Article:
• And we know that the offset of vmtClassName is -112 (-0x70).  So poi(poi(poi(rbp+48))-70) gives us the the ShortString class name, of which the first byte is the length.
  • So we finish with poi(poi(poi(rbp+48))-70)+1, which lets us look at the string itself.

You will see that to access the exception message, I have opted to look directly at the Exception object rather than use the more direct pointer which is on the stack.  I did this to make it easier to see how it might be possible to pull out other members of descendent exception classes, such as ErrorCode from EOSError.

And one final note: looking back on that previous blog, I see that one thing I wrote was a little misleading: the string length of FMessage is indeed available at poi(poi(rbp+48)+8)-4, but the string is null-terminated, so we don’t need to use it — WinDBG understands null-terminated strings.  Where this is more of a problem is with the ShortString type, which is not null-terminated.  This is why sometimes exception class names displayed using this method will show a few garbage characters afterwards, because we don’t bother about accounting for that; the L16 parameter prevents us dumping memory until we reach a null byte.

4 thoughts on “WinDBG and Delphi exceptions in x64

  1. Thanks Adrien 🙂 I may have another blog post coming up about converting Delphi’s TDS debug format into something WinDBG understands. But this one will take me a little longer to write!

  2. Hi Marc,

    I’m working on a 64-bit Delphi application problem and am having the usual challenges with working Delphi in WinDbg / DebugDiag / etc. regarding the incomplete .PDB’s the open source symbol file converters emit.

    (Since Microsoft has finally published the.PDB format, maybe someone will write a .PDB converter for 64-bit Delphi that matches the functionality I see when doing dump analysis of a Visual C++ or C# apps.)

    I used to successfully use your 32-bit version of the search command for Delphi’s SEH 0EEEFADE exceptions. And while working the first large Delphi app dump I’ve been sent in years, I recently found this post of the your 64-bit version but have not seen any search hits at all. That includes trying it with a dump of a 64-bit, Delphi v10.2.3 VCL forms test harness that intentionally throws different exception including an unhandled A/V exception. I tested with ProcDump64 attached to the app to externally monitor the exceptions thrown by the app.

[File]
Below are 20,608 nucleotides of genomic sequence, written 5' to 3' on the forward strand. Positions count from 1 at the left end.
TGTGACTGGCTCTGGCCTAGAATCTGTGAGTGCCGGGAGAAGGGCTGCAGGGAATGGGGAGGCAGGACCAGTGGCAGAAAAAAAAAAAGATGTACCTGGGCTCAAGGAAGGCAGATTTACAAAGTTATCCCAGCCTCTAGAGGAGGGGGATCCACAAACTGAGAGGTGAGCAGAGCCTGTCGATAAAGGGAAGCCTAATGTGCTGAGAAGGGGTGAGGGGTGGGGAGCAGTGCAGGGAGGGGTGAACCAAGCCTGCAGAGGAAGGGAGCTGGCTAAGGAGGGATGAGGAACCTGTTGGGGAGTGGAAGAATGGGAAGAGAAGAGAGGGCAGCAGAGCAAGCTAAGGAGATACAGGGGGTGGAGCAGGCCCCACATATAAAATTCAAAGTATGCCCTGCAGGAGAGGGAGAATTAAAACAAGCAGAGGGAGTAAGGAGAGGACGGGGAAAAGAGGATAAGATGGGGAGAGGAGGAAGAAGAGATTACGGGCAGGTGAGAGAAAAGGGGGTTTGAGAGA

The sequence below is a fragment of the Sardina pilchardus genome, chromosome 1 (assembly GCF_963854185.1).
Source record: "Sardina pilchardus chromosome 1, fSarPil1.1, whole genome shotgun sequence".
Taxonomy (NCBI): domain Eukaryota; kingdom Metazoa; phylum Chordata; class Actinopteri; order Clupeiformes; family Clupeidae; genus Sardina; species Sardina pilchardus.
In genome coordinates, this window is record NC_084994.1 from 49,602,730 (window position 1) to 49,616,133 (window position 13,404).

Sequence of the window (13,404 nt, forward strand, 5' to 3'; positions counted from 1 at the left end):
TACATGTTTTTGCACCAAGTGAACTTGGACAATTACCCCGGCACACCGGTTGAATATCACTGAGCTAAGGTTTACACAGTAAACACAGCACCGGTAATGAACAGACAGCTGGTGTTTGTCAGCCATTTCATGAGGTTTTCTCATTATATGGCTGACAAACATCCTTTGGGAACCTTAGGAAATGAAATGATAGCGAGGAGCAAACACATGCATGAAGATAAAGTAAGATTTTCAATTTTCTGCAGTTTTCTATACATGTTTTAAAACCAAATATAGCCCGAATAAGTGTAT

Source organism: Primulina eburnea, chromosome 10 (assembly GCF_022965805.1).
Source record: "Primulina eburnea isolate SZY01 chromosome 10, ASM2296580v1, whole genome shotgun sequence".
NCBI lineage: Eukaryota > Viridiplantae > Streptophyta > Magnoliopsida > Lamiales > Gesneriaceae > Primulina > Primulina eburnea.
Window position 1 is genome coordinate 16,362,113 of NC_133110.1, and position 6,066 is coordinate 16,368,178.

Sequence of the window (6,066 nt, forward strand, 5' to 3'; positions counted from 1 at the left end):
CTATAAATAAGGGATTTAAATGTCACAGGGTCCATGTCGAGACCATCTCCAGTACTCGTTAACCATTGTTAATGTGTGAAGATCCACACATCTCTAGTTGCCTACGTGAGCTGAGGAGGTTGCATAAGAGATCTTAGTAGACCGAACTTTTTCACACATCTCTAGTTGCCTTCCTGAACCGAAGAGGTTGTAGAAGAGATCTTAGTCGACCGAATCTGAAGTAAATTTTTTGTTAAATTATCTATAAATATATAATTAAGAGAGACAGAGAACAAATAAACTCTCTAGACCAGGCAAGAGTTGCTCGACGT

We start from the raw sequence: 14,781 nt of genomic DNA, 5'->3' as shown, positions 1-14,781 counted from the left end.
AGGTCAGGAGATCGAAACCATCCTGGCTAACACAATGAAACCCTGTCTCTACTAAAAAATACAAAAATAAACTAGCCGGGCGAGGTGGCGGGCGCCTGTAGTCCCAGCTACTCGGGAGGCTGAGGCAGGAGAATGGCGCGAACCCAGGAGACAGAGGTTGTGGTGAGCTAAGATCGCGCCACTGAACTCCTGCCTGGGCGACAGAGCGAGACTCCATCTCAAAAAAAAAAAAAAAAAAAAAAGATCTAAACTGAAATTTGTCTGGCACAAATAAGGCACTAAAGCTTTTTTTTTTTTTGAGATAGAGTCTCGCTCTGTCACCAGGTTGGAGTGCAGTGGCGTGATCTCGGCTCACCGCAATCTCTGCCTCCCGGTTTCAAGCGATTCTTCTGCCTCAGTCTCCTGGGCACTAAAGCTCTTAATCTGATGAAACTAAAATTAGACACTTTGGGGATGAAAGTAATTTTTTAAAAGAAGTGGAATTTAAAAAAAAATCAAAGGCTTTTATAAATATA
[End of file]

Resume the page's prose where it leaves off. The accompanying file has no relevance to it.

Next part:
Since VCL forms do have a TApplication OnException default handler, I could see the C0000005 exceptions in ProcDump’s output both using and after commenting out a standard Delphi Exception handler for it; still with no sign of a 0EEEFADE in either ProcDump’s log or in a resulting dump . By adding a “raise E;” inside the on E.Exception handler for the C5 to re-raise the exception, I finally saw the 0EEEFADE show up in ProcDump’s monitoring output.

    But when I opened the resulting dump and tried your new, for-64-bit SXE command from WinDbg’s command line, I got zero hits.

    Have you tried this on v10.2.x? If not, do you have any idea why I’m getting no hits after seeing that exact SEH exception show up in ProcDump’s output? (I accept the idea that the TApplication.OnException handler may be getting in the way).

    Here’s an upvote on a better .TDS to .PDB converter (or, even better, an .RSM to .PDB converter) that will include non-name-mangled 64-bit names and good enough line number info to be displayed by WinDbg. It should be a bit easier now that Microsoft has posted public documentation of the .PTB format.

    Thanks for your excellent blog!
    -Bob

    1. Thanks for reading! I have unfortunately done very little Delphi x64 debugging recently so I don’t really have any ideas beyond what you’ve already explored, sorry.